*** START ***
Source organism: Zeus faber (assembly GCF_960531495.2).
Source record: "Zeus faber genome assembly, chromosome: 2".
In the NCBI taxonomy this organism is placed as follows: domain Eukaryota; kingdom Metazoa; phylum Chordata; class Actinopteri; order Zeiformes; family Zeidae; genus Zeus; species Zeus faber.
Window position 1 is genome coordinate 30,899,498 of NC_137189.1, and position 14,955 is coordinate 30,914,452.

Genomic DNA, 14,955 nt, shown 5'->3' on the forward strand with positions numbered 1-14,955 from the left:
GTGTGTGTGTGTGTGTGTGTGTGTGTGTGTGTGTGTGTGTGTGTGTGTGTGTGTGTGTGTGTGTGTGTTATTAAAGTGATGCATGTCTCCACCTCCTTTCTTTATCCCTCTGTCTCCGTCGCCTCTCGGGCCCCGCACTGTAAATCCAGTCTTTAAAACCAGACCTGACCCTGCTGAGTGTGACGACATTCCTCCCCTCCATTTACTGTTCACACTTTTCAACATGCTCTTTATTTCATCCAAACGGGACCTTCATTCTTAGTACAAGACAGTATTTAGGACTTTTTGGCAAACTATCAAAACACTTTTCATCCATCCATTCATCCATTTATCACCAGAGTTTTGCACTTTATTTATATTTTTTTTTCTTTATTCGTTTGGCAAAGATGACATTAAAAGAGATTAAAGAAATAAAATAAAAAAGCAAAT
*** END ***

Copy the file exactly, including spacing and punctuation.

Source organism: Zeus faber (assembly GCF_960531495.2).
Source record: "Zeus faber genome assembly, chromosome: 2".
In the NCBI taxonomy this organism is placed as follows: domain Eukaryota; kingdom Metazoa; phylum Chordata; class Actinopteri; order Zeiformes; family Zeidae; genus Zeus; species Zeus faber.
Window position 1 is genome coordinate 30,899,498 of NC_137189.1, and position 14,955 is coordinate 30,914,452.

Genomic DNA, 14,955 nt, shown 5'->3' on the forward strand with positions numbered 1-14,955 from the left:
GTGTGTGTGTGTGTGTGTGTGTGTGTGTGTGTGTGTGTGTGTGTGTGTGTGTGTGTGTGTGTGTGTGTTATTAAAGTGATGCATGTCTCCACCTCCTTTCTTTATCCCTCTGTCTCCGTCGCCTCTCGGGCCCCGCACTGTAAATCCAGTCTTTAAAACCAGACCTGACCCTGCTGAGTGTGACGACATTCCTCCCCTCCATTTACTGTTCACACTTTTCAACATGCTCTTTATTTCATCCAAACGGGACCTTCATTCTTAGTACAAGACAGTATTTAGGACTTTTTGGCAAACTATCAAAACACTTTTCATCCATCCATTCATCCATTTATCACCAGAGTTTTGCACTTTATTTATATTTTTTTTTCTTTATTCGTTTGGCAAAGATGACATTAAAAGAGATTAAAGAAATAAAATAAAAAAGCAAAT